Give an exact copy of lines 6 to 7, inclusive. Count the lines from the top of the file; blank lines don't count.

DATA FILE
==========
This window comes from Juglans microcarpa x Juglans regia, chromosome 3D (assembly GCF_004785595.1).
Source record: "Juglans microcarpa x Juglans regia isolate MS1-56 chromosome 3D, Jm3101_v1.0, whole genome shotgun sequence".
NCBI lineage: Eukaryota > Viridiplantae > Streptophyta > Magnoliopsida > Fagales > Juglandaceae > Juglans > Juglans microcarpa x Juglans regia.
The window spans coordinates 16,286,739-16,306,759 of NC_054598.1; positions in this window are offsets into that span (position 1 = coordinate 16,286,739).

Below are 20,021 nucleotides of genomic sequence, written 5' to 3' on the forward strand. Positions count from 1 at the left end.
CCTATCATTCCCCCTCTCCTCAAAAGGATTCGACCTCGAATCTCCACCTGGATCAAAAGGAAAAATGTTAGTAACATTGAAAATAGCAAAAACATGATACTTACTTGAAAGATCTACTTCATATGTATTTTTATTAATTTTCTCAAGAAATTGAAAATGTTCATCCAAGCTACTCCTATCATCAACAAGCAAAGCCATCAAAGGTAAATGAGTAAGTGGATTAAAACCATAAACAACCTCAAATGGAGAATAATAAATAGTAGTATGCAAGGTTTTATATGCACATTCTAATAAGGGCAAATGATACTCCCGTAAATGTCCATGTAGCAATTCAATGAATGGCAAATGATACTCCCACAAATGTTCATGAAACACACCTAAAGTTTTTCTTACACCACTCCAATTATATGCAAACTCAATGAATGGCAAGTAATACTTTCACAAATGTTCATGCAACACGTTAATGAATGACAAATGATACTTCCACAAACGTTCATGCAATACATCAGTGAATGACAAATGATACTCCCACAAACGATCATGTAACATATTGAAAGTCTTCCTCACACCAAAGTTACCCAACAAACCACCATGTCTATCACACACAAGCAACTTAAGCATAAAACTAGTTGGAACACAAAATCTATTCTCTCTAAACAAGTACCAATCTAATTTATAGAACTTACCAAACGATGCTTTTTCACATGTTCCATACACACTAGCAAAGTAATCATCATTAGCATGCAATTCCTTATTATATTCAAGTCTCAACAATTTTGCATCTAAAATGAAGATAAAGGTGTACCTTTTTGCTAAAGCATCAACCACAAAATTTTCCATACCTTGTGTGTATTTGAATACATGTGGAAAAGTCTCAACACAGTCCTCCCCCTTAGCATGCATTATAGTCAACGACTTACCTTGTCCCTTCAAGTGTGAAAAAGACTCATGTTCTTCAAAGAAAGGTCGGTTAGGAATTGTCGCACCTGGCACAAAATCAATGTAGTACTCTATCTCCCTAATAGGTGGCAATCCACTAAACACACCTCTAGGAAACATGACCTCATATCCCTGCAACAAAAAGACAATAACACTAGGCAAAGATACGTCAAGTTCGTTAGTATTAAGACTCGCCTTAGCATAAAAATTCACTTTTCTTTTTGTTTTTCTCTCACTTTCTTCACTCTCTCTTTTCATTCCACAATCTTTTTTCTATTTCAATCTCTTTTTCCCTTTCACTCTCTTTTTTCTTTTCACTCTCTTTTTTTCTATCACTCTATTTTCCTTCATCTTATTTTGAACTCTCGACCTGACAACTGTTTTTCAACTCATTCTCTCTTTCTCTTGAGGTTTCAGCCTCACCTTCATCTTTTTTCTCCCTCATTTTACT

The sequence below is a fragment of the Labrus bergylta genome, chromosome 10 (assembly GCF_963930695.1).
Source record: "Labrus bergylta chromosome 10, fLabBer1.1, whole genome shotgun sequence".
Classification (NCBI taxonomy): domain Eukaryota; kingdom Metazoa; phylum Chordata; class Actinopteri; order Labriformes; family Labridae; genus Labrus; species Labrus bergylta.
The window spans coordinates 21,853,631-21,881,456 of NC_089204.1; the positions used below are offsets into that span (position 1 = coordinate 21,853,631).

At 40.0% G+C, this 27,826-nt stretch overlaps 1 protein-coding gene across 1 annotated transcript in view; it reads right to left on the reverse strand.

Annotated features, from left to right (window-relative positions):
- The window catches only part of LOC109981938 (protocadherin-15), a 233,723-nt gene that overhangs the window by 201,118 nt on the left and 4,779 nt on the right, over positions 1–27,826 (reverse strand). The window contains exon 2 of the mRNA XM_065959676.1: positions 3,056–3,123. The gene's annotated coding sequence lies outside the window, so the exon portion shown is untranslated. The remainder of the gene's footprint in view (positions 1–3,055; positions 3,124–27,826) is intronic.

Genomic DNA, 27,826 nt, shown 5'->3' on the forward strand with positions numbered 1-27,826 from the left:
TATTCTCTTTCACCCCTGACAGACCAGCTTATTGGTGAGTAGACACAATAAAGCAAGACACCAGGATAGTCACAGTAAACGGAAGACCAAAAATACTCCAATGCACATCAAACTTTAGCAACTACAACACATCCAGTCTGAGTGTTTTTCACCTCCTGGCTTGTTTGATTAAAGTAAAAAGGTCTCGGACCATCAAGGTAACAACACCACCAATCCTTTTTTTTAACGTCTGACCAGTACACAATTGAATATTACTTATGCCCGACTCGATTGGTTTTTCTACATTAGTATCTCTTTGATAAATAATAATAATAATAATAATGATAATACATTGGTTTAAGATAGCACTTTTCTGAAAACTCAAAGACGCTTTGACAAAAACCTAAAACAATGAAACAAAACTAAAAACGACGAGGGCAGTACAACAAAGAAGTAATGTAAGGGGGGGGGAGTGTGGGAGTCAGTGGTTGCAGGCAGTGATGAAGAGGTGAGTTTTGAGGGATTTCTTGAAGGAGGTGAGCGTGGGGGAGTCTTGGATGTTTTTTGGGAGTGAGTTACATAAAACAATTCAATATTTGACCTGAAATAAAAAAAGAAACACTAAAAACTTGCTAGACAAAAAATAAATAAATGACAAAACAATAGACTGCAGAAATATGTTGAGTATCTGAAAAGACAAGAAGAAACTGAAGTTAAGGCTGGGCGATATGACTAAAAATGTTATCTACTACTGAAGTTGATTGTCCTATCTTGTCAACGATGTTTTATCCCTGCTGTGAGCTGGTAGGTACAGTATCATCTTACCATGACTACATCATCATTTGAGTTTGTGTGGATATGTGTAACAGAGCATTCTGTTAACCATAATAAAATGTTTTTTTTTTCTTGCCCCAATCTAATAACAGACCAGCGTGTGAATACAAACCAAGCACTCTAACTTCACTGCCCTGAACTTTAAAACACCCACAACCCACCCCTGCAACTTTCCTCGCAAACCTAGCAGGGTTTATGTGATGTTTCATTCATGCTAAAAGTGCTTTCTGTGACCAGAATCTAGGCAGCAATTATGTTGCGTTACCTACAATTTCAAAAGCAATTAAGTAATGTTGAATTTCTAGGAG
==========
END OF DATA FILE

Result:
CCTATCATTCCCCCTCTCCTCAAAAGGATTCGACCTCGAATCTCCACCTGGATCAAAAGGAAAAATGTTAGTAACATTGAAAATAGCAAAAACATGATACTTACTTGAAAGATCTACTTCATATGTATTTTTATTAATTTTCTCAAGAAATTGAAAATGTTCATCCAAGCTACTCCTATCATCAACAAGCAAAGCCATCAAAGGTAAATGAGTAAGTGGATTAAAACCATAAACAACCTCAAATGGAGAATAATAAATAGTAGTATGCAAGGTTTTATATGCACATTCTAATAAGGGCAAATGATACTCCCGTAAATGTCCATGTAGCAATTCAATGAATGGCAAATGATACTCCCACAAATGTTCATGAAACACACCTAAAGTTTTTCTTACACCACTCCAATTATATGCAAACTCAATGAATGGCAAGTAATACTTTCACAAATGTTCATGCAACACGTTAATGAATGACAAATGATACTTCCACAAACGTTCATGCAATACATCAGTGAATGACAAATGATACTCCCACAAACGATCATGTAACATATTGAAAGTCTTCCTCACACCAAAGTTACCCAACAAACCACCATGTCTATCACACACAAGCAACTTAAGCATAAAACTAGTTGGAACACAAAATCTATTCTCTCTAAACAAGTACCAATCTAATTTATAGAACTTACCAAACGATGCTTTTTCACATGTTCCATACACACTAGCAAAGTAATCATCATTAGCATGCAATTCCTTATTATATTCAAGTCTCAACAATTTTGCATCTAAAATGAAGATAAAGGTGTACCTTTTTGCTAAAGCATCAACCACAAAATTTTCCATACCTTGTGTGTATTTGAATACATGTGGAAAAGTCTCAACACAGTCCTCCCCCTTAGCATGCATTATAGTCAACGACTTACCTTGTCCCTTCAAGTGTGAAAAAGACTCATGTTCTTCAAAGAAAGGTCGGTTAGGAATTGTCGCACCTGGCACAAAATCAATGTAGTACTCTATCTCCCTAATAGGTGGCAATCCACTAAACACACCTCTAGGAAACATGACCTCATATCCCTGCAACAAAAAGACAATAACACTAGGCAAAGATACGTCAAGTTCGTTAGTATTAAGACTCGCCTTAGCATAAAAATTCACTTTTCTTTTTGTTTTTCTCTCACTTTCTTCACTCTCTCTTTTCATTCCACAATCTTTTTTCTATTTCAATCTCTTTTTCCCTTTCACTCTCTTTTTTCTTTTCACTCTCTTTTTTTCTATCACTCTATTTTCCTTCATCTTATTTTGAACTCTCGACCTGACAACTGTTTTTCAACTCATTCTCTCTTTCTCTTGAGGTTTCAGCCTCACCTTCATCTTTTTTCTCCCTCATTTTACT

The sequence below is a fragment of the Labrus bergylta genome, chromosome 10 (assembly GCF_963930695.1).